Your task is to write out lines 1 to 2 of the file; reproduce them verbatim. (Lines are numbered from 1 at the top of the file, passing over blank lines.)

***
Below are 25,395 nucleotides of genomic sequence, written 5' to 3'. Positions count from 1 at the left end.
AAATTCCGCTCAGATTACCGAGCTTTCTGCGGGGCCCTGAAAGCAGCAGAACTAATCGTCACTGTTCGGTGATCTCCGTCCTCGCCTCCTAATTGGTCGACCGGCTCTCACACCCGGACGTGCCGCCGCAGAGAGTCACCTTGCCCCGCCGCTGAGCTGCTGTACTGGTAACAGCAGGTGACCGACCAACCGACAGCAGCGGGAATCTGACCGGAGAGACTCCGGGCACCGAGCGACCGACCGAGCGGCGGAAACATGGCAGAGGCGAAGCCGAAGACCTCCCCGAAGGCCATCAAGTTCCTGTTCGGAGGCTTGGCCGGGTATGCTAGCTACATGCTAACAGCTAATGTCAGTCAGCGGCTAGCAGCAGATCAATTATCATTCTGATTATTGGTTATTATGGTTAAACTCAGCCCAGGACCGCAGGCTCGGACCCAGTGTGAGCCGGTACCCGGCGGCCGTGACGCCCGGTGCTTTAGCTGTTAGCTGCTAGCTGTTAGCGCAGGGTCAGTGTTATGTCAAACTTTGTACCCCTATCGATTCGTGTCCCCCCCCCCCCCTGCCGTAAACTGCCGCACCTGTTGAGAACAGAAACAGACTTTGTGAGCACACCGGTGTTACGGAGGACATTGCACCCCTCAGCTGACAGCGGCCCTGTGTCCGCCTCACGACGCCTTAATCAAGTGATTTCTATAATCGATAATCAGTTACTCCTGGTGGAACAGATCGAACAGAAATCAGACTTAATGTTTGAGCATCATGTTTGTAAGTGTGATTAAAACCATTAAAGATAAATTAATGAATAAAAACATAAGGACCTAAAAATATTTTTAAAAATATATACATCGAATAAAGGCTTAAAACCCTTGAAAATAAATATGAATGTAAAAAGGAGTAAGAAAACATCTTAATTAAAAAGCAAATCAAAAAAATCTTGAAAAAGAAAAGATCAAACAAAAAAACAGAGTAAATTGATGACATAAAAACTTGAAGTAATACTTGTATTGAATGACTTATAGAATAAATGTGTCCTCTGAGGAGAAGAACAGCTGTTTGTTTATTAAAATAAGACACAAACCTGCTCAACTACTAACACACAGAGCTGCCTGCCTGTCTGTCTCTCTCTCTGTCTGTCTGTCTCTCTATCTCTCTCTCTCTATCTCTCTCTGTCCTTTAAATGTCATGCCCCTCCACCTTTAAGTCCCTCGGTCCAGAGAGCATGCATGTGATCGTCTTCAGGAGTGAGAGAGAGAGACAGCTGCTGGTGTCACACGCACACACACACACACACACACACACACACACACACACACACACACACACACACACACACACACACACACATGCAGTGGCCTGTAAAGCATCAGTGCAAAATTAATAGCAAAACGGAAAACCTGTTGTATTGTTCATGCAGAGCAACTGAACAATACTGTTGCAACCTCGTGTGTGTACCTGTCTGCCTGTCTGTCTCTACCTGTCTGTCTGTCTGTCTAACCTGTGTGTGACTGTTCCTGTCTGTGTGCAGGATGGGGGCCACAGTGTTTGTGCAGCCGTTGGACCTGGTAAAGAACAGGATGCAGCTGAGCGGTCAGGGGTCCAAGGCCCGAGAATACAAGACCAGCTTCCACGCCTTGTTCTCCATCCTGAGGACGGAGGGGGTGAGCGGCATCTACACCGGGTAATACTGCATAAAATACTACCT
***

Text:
Below are 25,395 nucleotides of genomic sequence, written 5' to 3'. Positions count from 1 at the left end.
AAATTCCGCTCAGATTACCGAGCTTTCTGCGGGGCCCTGAAAGCAGCAGAACTAATCGTCACTGTTCGGTGATCTCCGTCCTCGCCTCCTAATTGGTCGACCGGCTCTCACACCCGGACGTGCCGCCGCAGAGAGTCACCTTGCCCCGCCGCTGAGCTGCTGTACTGGTAACAGCAGGTGACCGACCAACCGACAGCAGCGGGAATCTGACCGGAGAGACTCCGGGCACCGAGCGACCGACCGAGCGGCGGAAACATGGCAGAGGCGAAGCCGAAGACCTCCCCGAAGGCCATCAAGTTCCTGTTCGGAGGCTTGGCCGGGTATGCTAGCTACATGCTAACAGCTAATGTCAGTCAGCGGCTAGCAGCAGATCAATTATCATTCTGATTATTGGTTATTATGGTTAAACTCAGCCCAGGACCGCAGGCTCGGACCCAGTGTGAGCCGGTACCCGGCGGCCGTGACGCCCGGTGCTTTAGCTGTTAGCTGCTAGCTGTTAGCGCAGGGTCAGTGTTATGTCAAACTTTGTACCCCTATCGATTCGTGTCCCCCCCCCCCCCTGCCGTAAACTGCCGCACCTGTTGAGAACAGAAACAGACTTTGTGAGCACACCGGTGTTACGGAGGACATTGCACCCCTCAGCTGACAGCGGCCCTGTGTCCGCCTCACGACGCCTTAATCAAGTGATTTCTATAATCGATAATCAGTTACTCCTGGTGGAACAGATCGAACAGAAATCAGACTTAATGTTTGAGCATCATGTTTGTAAGTGTGATTAAAACCATTAAAGATAAATTAATGAATAAAAACATAAGGACCTAAAAATATTTTTAAAAATATATACATCGAATAAAGGCTTAAAACCCTTGAAAATAAATATGAATGTAAAAAGGAGTAAGAAAACATCTTAATTAAAAAGCAAATCAAAAAAATCTTGAAAAAGAAAAGATCAAACAAAAAAACAGAGTAAATTGATGACATAAAAACTTGAAGTAATACTTGTATTGAATGACTTATAGAATAAATGTGTCCTCTGAGGAGAAGAACAGCTGTTTGTTTATTAAAATAAGACACAAACCTGCTCAACTACTAACACACAGAGCTGCCTGCCTGTCTGTCTCTCTCTCTGTCTGTCTGTCTCTCTATCTCTCTCTCTCTATCTCTCTCTGTCCTTTAAATGTCATGCCCCTCCACCTTTAAGTCCCTCGGTCCAGAGAGCATGCATGTGATCGTCTTCAGGAGTGAGAGAGAGAGACAGCTGCTGGTGTCACACGCACACACACACACACACACACACACACACACACACACACACACACACACACACACACACACACACACACATGCAGTGGCCTGTAAAGCATCAGTGCAAAATTAATAGCAAAACGGAAAACCTGTTGTATTGTTCATGCAGAGCAACTGAACAATACTGTTGCAACCTCGTGTGTGTACCTGTCTGCCTGTCTGTCTCTACCTGTCTGTCTGTCTGTCTAACCTGTGTGTGACTGTTCCTGTCTGTGTGCAGGATGGGGGCCACAGTGTTTGTGCAGCCGTTGGACCTGGTAAAGAACAGGATGCAGCTGAGCGGTCAGGGGTCCAAGGCCCGAGAATACAAGACCAGCTTCCACGCCTTGTTCTCCATCCTGAGGACGGAGGGGGTGAGCGGCATCTACACCGGGTAATACTGCATAAAATACTACCT